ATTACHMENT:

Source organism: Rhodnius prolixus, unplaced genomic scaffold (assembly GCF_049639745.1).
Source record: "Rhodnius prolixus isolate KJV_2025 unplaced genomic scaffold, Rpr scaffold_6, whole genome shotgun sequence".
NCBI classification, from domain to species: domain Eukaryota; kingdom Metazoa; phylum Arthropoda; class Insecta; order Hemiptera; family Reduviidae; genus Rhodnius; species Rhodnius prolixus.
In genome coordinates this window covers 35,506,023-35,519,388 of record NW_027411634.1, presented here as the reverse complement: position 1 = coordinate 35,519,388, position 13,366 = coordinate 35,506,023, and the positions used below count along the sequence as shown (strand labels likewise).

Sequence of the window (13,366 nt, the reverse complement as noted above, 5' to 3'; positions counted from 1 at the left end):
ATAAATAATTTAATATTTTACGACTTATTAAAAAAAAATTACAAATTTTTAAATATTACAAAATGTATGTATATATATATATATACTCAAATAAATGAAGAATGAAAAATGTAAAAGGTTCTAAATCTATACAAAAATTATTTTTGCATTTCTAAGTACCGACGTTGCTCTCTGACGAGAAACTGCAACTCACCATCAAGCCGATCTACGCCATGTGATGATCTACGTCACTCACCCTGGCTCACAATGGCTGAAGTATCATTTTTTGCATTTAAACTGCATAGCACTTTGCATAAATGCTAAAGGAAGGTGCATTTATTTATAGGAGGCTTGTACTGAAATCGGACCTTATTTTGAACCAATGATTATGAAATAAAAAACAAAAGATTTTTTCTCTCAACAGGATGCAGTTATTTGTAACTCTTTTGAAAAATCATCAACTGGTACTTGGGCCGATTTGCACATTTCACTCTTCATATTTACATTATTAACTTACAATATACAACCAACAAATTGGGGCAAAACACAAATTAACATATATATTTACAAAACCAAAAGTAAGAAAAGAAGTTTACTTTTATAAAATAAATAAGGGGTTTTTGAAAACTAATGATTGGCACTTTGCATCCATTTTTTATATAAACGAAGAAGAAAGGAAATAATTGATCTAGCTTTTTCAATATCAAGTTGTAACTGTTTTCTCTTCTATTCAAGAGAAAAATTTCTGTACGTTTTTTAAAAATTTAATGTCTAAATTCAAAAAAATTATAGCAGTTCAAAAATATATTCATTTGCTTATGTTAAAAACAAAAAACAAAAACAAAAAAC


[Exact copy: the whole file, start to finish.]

Source organism: Rhodnius prolixus, unplaced genomic scaffold (assembly GCF_049639745.1).
Source record: "Rhodnius prolixus isolate KJV_2025 unplaced genomic scaffold, Rpr scaffold_6, whole genome shotgun sequence".
NCBI classification, from domain to species: domain Eukaryota; kingdom Metazoa; phylum Arthropoda; class Insecta; order Hemiptera; family Reduviidae; genus Rhodnius; species Rhodnius prolixus.
In genome coordinates this window covers 35,506,023-35,519,388 of record NW_027411634.1, presented here as the reverse complement: position 1 = coordinate 35,519,388, position 13,366 = coordinate 35,506,023, and the positions used below count along the sequence as shown (strand labels likewise).

Sequence of the window (13,366 nt, the reverse complement as noted above, 5' to 3'; positions counted from 1 at the left end):
ATAAATAATTTAATATTTTACGACTTATTAAAAAAAAATTACAAATTTTTAAATATTACAAAATGTATGTATATATATATATATACTCAAATAAATGAAGAATGAAAAATGTAAAAGGTTCTAAATCTATACAAAAATTATTTTTGCATTTCTAAGTACCGACGTTGCTCTCTGACGAGAAACTGCAACTCACCATCAAGCCGATCTACGCCATGTGATGATCTACGTCACTCACCCTGGCTCACAATGGCTGAAGTATCATTTTTTGCATTTAAACTGCATAGCACTTTGCATAAATGCTAAAGGAAGGTGCATTTATTTATAGGAGGCTTGTACTGAAATCGGACCTTATTTTGAACCAATGATTATGAAATAAAAAACAAAAGATTTTTTCTCTCAACAGGATGCAGTTATTTGTAACTCTTTTGAAAAATCATCAACTGGTACTTGGGCCGATTTGCACATTTCACTCTTCATATTTACATTATTAACTTACAATATACAACCAACAAATTGGGGCAAAACACAAATTAACATATATATTTACAAAACCAAAAGTAAGAAAAGAAGTTTACTTTTATAAAATAAATAAGGGGTTTTTGAAAACTAATGATTGGCACTTTGCATCCATTTTTTATATAAACGAAGAAGAAAGGAAATAATTGATCTAGCTTTTTCAATATCAAGTTGTAACTGTTTTCTCTTCTATTCAAGAGAAAAATTTCTGTACGTTTTTTAAAAATTTAATGTCTAAATTCAAAAAAATTATAGCAGTTCAAAAATATATTCATTTGCTTATGTTAAAAACAAAAAACAAAAACAAAAAAC